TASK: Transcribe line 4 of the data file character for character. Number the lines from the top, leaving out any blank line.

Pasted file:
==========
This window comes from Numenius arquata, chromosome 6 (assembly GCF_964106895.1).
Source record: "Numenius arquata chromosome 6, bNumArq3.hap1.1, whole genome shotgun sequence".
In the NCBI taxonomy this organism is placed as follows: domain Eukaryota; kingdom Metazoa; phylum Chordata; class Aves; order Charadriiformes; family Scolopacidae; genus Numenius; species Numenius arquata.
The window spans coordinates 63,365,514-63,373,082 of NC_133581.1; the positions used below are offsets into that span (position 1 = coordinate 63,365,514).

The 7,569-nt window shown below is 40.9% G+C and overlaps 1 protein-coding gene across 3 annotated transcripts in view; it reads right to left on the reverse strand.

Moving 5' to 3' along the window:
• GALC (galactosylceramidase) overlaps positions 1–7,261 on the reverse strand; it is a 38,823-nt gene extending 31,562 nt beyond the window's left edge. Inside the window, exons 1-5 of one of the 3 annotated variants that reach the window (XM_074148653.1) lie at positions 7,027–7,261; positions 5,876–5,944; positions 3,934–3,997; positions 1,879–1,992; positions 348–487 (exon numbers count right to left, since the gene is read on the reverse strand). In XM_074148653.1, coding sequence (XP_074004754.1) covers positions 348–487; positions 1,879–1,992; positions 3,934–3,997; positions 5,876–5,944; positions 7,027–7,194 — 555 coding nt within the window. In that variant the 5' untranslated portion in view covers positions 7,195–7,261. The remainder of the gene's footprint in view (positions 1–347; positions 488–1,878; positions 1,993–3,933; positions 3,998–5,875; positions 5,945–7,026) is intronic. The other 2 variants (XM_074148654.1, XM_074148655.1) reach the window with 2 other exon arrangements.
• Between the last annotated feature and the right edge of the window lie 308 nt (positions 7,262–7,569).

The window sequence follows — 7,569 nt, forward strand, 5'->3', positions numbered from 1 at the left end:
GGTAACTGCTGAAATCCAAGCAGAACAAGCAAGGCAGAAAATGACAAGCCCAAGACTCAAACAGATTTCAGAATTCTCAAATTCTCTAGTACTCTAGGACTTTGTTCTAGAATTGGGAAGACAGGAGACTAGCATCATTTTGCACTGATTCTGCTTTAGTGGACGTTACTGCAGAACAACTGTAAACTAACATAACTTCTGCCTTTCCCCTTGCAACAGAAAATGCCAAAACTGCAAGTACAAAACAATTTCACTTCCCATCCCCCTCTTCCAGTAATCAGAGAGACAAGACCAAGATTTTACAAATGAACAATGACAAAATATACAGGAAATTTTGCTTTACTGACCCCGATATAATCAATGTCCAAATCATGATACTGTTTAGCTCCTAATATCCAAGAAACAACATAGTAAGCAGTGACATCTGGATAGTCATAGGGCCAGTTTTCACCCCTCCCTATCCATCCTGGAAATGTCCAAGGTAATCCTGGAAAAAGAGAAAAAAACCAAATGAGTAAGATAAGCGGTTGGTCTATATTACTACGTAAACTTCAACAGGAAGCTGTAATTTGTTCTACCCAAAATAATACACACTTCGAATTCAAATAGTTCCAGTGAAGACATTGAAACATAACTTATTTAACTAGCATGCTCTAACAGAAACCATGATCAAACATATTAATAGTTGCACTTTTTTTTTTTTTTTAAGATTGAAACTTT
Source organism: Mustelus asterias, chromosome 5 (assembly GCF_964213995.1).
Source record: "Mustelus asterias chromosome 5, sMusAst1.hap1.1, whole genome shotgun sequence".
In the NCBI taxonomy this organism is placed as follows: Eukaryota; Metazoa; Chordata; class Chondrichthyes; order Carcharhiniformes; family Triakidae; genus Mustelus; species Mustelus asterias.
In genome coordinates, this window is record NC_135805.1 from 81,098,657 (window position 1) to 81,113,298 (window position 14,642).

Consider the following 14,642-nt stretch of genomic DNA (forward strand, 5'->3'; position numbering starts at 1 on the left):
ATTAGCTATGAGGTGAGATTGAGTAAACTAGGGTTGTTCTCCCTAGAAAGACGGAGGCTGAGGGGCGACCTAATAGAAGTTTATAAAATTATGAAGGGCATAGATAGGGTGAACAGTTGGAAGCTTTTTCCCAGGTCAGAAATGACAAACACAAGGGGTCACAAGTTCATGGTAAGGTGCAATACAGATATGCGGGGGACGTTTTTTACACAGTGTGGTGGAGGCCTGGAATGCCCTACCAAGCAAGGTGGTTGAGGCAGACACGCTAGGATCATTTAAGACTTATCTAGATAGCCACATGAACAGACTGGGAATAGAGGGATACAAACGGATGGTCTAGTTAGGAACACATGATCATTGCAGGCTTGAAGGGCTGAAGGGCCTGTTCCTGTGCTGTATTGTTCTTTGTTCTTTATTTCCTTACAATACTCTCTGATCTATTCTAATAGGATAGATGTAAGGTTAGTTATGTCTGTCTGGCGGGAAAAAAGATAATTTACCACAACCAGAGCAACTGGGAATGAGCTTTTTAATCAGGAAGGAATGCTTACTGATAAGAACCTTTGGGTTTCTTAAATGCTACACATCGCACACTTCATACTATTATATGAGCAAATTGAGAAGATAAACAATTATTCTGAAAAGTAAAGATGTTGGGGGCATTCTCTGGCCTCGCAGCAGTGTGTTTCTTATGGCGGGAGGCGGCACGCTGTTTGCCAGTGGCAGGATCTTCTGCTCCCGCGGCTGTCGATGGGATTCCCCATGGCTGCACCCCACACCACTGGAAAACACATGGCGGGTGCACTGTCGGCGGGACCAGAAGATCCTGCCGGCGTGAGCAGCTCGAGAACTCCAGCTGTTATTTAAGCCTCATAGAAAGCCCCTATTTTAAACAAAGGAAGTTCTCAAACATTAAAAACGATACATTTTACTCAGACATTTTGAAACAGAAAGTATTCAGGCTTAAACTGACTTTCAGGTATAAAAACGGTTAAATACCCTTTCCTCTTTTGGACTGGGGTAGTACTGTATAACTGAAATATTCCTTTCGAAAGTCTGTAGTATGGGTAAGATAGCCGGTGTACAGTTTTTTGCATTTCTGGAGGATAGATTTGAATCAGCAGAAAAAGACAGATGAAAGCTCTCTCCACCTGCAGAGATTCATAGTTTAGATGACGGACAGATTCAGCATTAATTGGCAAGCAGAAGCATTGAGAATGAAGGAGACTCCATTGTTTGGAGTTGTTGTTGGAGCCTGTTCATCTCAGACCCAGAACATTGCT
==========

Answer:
The window spans coordinates 63,365,514-63,373,082 of NC_133581.1; the positions used below are offsets into that span (position 1 = coordinate 63,365,514).